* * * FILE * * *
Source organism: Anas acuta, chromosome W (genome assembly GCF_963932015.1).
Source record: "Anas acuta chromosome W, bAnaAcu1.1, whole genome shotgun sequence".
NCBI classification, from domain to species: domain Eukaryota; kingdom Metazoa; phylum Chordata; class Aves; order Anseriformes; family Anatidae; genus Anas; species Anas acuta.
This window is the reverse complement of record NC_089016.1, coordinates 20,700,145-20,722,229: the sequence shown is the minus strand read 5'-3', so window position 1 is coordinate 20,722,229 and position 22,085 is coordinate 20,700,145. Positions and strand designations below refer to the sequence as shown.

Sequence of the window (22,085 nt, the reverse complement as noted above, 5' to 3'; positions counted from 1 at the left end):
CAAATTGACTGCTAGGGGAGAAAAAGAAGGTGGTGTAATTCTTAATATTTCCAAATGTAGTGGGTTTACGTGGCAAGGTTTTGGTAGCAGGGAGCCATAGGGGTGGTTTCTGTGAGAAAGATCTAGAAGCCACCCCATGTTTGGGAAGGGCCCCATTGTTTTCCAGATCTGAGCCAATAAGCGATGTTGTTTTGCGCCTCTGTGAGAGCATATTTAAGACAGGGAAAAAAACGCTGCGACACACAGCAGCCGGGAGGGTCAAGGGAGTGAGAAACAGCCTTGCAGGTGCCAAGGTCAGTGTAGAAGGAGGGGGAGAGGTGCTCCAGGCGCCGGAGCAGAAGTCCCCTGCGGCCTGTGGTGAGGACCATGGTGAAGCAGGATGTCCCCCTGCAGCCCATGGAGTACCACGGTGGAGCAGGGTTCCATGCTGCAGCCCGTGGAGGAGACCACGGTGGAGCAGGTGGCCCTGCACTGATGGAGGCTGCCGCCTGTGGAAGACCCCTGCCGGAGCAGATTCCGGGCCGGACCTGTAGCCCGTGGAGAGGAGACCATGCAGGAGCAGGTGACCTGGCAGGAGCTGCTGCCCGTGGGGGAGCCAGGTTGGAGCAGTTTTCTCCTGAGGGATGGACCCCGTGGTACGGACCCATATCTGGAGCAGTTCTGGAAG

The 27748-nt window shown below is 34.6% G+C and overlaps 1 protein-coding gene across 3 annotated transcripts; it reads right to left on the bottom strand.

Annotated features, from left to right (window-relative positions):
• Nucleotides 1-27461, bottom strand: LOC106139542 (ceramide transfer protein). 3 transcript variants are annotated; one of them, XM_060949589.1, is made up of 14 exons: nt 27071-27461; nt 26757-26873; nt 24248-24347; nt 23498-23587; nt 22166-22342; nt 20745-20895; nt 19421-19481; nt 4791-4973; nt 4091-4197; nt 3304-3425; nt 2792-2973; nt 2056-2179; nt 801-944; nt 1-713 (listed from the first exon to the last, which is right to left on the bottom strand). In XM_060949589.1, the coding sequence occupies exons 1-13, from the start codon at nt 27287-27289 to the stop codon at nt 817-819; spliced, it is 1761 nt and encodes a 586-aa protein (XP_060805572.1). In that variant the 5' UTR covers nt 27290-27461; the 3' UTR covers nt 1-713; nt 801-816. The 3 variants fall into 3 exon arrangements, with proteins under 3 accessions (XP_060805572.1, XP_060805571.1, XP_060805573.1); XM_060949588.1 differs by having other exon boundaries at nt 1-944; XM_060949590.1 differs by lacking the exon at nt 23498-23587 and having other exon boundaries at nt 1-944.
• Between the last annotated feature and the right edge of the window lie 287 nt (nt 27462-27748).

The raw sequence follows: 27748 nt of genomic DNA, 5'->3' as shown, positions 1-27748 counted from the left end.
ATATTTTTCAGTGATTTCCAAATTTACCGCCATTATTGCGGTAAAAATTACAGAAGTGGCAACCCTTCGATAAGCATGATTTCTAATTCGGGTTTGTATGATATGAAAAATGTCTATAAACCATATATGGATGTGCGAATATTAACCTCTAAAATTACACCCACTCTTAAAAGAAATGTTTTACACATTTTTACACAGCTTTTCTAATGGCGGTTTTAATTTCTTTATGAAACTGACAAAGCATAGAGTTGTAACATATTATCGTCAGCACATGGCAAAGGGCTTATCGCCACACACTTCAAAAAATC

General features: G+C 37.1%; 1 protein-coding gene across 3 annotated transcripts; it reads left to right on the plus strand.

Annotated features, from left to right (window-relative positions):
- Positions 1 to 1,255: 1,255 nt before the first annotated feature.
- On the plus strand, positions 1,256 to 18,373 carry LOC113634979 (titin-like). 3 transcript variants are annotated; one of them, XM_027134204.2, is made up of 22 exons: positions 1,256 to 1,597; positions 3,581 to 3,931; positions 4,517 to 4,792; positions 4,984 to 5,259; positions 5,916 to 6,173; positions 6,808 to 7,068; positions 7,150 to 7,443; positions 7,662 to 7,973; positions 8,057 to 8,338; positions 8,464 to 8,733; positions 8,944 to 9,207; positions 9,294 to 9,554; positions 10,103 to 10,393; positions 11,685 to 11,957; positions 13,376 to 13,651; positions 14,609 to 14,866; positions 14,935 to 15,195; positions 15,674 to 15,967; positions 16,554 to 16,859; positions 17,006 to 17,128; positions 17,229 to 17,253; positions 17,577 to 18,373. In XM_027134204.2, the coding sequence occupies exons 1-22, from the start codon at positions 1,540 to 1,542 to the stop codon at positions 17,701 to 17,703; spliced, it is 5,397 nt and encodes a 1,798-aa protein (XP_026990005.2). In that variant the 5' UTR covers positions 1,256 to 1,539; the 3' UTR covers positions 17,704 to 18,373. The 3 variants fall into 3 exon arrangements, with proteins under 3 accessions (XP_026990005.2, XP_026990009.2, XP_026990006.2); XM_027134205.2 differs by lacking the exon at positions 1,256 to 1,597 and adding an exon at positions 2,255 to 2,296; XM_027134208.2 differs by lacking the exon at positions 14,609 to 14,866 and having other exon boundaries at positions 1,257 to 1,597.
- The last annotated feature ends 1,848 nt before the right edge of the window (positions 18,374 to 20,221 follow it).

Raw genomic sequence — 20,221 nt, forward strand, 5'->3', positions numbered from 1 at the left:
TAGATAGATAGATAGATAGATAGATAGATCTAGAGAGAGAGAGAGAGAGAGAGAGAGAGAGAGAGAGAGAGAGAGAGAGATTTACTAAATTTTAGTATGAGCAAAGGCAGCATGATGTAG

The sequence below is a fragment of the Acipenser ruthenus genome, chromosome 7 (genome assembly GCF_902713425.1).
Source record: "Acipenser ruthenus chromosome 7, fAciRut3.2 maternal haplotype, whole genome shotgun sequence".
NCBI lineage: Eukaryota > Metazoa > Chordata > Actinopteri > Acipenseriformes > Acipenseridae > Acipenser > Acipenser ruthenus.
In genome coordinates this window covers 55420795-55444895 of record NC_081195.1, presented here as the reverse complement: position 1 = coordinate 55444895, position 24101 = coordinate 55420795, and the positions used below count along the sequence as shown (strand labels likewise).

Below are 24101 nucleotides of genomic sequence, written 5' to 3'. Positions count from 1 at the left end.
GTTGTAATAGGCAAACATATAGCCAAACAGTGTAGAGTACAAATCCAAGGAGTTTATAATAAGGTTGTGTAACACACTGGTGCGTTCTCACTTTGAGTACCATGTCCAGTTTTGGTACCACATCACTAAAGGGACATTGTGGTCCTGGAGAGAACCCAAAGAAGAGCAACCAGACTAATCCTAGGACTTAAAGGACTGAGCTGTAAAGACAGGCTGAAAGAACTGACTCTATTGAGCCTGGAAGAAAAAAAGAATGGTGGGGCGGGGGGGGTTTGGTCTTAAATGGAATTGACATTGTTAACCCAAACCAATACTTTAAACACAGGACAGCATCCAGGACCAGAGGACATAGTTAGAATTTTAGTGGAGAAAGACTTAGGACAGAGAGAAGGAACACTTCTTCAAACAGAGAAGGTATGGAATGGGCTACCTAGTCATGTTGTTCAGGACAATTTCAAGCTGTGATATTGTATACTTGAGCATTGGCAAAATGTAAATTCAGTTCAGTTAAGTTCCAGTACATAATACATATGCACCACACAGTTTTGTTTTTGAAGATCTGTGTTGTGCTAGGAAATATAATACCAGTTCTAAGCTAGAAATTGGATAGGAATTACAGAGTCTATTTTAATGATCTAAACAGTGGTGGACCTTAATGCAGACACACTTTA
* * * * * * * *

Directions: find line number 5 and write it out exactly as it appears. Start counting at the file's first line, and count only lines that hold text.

Sequence of the window (22,085 nt, the reverse complement as noted above, 5' to 3'; positions counted from 1 at the left end):